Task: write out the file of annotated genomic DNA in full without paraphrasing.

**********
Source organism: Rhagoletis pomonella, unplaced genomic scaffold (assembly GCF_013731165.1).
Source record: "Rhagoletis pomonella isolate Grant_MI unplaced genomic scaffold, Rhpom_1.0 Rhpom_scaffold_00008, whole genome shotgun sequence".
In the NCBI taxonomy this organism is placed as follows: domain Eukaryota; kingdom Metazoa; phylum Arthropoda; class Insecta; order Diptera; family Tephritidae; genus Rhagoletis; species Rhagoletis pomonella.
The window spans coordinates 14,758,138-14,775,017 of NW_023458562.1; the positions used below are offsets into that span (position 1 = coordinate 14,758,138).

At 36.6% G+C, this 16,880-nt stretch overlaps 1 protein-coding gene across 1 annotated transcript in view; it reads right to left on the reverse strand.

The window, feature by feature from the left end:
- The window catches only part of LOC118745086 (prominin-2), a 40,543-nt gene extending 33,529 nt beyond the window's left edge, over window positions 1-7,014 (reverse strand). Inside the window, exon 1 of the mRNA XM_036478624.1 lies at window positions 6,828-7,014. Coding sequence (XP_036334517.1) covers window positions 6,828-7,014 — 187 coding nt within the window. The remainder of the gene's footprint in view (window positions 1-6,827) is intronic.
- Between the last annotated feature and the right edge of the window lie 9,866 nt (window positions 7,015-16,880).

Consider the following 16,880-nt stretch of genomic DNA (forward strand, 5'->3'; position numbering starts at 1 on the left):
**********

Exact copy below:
Source organism: Rhagoletis pomonella, unplaced genomic scaffold (assembly GCF_013731165.1).
Source record: "Rhagoletis pomonella isolate Grant_MI unplaced genomic scaffold, Rhpom_1.0 Rhpom_scaffold_00008, whole genome shotgun sequence".
In the NCBI taxonomy this organism is placed as follows: domain Eukaryota; kingdom Metazoa; phylum Arthropoda; class Insecta; order Diptera; family Tephritidae; genus Rhagoletis; species Rhagoletis pomonella.
The window spans coordinates 14,758,138-14,775,017 of NW_023458562.1; the positions used below are offsets into that span (position 1 = coordinate 14,758,138).

At 36.6% G+C, this 16,880-nt stretch overlaps 1 protein-coding gene across 1 annotated transcript in view; it reads right to left on the reverse strand.

The window, feature by feature from the left end:
- The window catches only part of LOC118745086 (prominin-2), a 40,543-nt gene extending 33,529 nt beyond the window's left edge, over window positions 1-7,014 (reverse strand). Inside the window, exon 1 of the mRNA XM_036478624.1 lies at window positions 6,828-7,014. Coding sequence (XP_036334517.1) covers window positions 6,828-7,014 — 187 coding nt within the window. The remainder of the gene's footprint in view (window positions 1-6,827) is intronic.
- Between the last annotated feature and the right edge of the window lie 9,866 nt (window positions 7,015-16,880).

Consider the following 16,880-nt stretch of genomic DNA (forward strand, 5'->3'; position numbering starts at 1 on the left):